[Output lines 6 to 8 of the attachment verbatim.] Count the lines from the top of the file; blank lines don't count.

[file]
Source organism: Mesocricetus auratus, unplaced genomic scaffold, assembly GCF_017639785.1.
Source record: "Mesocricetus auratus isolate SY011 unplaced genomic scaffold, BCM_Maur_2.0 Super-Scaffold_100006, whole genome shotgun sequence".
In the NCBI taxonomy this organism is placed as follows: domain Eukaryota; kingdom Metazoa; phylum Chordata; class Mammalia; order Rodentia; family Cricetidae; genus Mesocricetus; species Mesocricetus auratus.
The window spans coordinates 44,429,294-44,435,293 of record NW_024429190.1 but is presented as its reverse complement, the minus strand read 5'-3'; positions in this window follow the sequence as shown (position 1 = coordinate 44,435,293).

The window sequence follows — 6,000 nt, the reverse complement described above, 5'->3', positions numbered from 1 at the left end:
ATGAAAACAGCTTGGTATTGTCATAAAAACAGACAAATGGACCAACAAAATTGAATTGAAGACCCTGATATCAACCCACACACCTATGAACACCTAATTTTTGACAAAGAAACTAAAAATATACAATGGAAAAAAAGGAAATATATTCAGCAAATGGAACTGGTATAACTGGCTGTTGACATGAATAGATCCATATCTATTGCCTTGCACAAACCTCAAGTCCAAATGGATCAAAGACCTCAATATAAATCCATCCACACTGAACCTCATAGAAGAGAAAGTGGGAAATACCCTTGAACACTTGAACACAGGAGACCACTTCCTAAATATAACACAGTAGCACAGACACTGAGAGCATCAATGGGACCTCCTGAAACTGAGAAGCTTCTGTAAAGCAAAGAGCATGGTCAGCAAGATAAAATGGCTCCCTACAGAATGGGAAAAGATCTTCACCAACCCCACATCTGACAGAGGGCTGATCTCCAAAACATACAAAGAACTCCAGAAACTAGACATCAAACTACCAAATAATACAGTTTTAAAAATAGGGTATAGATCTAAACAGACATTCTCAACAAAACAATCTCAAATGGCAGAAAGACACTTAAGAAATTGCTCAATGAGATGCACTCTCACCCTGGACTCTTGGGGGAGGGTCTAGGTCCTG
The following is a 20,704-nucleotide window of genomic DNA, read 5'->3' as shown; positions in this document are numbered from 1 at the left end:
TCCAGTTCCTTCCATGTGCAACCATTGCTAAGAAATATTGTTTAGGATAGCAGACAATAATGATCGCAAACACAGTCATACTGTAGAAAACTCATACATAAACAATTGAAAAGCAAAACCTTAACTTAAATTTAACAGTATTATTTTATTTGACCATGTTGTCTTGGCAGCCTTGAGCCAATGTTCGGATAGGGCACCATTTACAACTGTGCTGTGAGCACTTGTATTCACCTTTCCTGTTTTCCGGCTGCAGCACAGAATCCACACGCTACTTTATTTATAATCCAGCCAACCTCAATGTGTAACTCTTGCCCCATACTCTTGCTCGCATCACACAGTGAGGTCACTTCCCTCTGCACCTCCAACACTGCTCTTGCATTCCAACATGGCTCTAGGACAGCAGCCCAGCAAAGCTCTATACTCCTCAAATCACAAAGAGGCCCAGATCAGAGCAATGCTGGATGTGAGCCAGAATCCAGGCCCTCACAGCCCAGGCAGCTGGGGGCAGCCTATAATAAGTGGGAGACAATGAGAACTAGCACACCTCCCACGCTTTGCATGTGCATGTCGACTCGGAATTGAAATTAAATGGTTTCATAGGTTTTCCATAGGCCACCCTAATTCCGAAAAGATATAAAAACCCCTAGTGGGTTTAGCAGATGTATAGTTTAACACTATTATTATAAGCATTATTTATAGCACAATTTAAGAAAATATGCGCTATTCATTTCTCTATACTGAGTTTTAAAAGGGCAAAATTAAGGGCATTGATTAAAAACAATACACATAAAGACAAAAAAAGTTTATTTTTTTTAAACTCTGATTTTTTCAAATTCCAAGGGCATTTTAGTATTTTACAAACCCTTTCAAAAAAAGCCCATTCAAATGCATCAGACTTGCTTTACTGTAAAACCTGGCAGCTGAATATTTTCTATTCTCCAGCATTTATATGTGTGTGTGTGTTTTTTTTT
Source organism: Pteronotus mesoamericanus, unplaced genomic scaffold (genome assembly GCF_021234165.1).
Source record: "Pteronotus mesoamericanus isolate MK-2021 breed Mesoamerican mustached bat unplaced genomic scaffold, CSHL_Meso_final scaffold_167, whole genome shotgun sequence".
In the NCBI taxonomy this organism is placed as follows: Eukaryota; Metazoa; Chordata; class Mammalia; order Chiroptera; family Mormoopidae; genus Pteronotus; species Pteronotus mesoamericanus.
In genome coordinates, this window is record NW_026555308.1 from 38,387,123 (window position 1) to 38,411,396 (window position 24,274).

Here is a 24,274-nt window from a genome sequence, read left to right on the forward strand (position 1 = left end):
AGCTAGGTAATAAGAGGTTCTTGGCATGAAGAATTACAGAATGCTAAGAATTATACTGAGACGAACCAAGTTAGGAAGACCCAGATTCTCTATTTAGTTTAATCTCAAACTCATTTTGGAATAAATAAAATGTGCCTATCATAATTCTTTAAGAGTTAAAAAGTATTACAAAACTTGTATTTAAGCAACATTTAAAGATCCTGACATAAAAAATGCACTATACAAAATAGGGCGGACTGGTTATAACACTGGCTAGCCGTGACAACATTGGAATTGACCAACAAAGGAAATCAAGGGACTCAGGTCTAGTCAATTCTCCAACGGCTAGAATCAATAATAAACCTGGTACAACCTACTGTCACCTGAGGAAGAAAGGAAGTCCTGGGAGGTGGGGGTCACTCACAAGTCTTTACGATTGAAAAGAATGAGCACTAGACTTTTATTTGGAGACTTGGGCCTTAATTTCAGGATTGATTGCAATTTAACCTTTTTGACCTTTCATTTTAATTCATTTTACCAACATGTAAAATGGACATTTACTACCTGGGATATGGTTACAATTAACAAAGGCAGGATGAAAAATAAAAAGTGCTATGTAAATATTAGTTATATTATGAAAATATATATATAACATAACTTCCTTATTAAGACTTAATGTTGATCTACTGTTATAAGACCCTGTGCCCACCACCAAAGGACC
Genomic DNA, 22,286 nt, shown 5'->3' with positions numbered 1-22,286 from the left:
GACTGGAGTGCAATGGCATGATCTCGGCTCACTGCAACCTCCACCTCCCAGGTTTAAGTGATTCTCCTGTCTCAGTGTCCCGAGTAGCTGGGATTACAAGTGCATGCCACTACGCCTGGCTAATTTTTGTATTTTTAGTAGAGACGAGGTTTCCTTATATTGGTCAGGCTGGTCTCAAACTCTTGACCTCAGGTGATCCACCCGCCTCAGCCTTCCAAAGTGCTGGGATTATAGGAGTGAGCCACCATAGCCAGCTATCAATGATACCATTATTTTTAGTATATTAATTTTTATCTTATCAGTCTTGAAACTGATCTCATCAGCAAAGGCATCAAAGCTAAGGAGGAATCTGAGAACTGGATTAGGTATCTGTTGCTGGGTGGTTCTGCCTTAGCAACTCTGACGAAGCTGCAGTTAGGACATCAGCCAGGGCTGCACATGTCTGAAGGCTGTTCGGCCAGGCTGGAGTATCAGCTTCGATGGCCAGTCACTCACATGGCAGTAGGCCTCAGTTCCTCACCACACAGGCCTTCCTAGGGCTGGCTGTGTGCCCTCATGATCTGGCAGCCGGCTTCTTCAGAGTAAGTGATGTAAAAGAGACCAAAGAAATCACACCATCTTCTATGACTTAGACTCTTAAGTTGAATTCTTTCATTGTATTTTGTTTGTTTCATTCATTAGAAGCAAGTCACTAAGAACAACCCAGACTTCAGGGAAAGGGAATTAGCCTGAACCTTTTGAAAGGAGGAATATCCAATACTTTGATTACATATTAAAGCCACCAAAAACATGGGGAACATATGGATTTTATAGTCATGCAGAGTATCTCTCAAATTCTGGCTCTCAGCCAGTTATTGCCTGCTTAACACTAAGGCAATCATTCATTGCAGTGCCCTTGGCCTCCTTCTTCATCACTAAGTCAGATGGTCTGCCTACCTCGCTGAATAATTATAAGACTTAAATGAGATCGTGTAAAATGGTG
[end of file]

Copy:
ATGAAAACAGCTTGGTATTGTCATAAAAACAGACAAATGGACCAACAAAATTGAATTGAAGACCCTGATATCAACCCACACACCTATGAACACCTAATTTTTGACAAAGAAACTAAAAATATACAATGGAAAAAAAGGAAATATATTCAGCAAATGGAACTGGTATAACTGGCTGTTGACATGAATAGATCCATATCTATTGCCTTGCACAAACCTCAAGTCCAAATGGATCAAAGACCTCAATATAAATCCATCCACACTGAACCTCATAGAAGAGAAAGTGGGAAATACCCTTGAACACTTGAACACAGGAGACCACTTCCTAAATATAACACAGTAGCACAGACACTGAGAGCATCAATGGGACCTCCTGAAACTGAGAAGCTTCTGTAAAGCAAAGAGCATGGTCAGCAAGATAAAATGGCTCCCTACAGAATGGGAAAAGATCTTCACCAACCCCACATCTGACAGAGGGCTGATCTCCAAAACATACAAAGAACTCCAGAAACTAGACATCAAACTACCAAATAATACAGTTTTAAAAATAGGGTATAGATCTAAACAGACATTCTCAACAAAACAATCTCAAATGGCAGAAAGACACTTAAGAAATTGCTCAATGAGATGCACTCTCACCCTGGACTCTTGGGGGAGGGTCTAGGTCCTG
The following is a 20,704-nucleotide window of genomic DNA, read 5'->3' as shown; positions in this document are numbered from 1 at the left end:
TCCAGTTCCTTCCATGTGCAACCATTGCTAAGAAATATTGTTTAGGATAGCAGACAATAATGATCGCAAACACAGTCATACTGTAGAAAACTCATACATAAACAATTGAAAAGCAAAACCTTAACTTAAATTTAACAGTATTATTTTATTTGACCATGTTGTCTTGGCAGCCTTGAGCCAATGTTCGGATAGGGCACCATTTACAACTGTGCTGTGAGCACTTGTATTCACCTTTCCTGTTTTCCGGCTGCAGCACAGAATCCACACGCTACTTTATTTATAATCCAGCCAACCTCAATGTGTAACTCTTGCCCCATACTCTTGCTCGCATCACACAGTGAGGTCACTTCCCTCTGCACCTCCAACACTGCTCTTGCATTCCAACATGGCTCTAGGACAGCAGCCCAGCAAAGCTCTATACTCCTCAAATCACAAAGAGGCCCAGATCAGAGCAATGCTGGATGTGAGCCAGAATCCAGGCCCTCACAGCCCAGGCAGCTGGGGGCAGCCTATAATAAGTGGGAGACAATGAGAACTAGCACACCTCCCACGCTTTGCATGTGCATGTCGACTCGGAATTGAAATTAAATGGTTTCATAGGTTTTCCATAGGCCACCCTAATTCCGAAAAGATATAAAAACCCCTAGTGGGTTTAGCAGATGTATAGTTTAACACTATTATTATAAGCATTATTTATAGCACAATTTAAGAAAATATGCGCTATTCATTTCTCTATACTGAGTTTTAAAAGGGCAAAATTAAGGGCATTGATTAAAAACAATACACATAAAGACAAAAAAAGTTTATTTTTTTTAAACTCTGATTTTTTCAAATTCCAAGGGCATTTTAGTATTTTACAAACCCTTTCAAAAAAAGCCCATTCAAATGCATCAGACTTGCTTTACTGTAAAACCTGGCAGCTGAATATTTTCTATTCTCCAGCATTTATATGTGTGTGTGTGTTTTTTTTT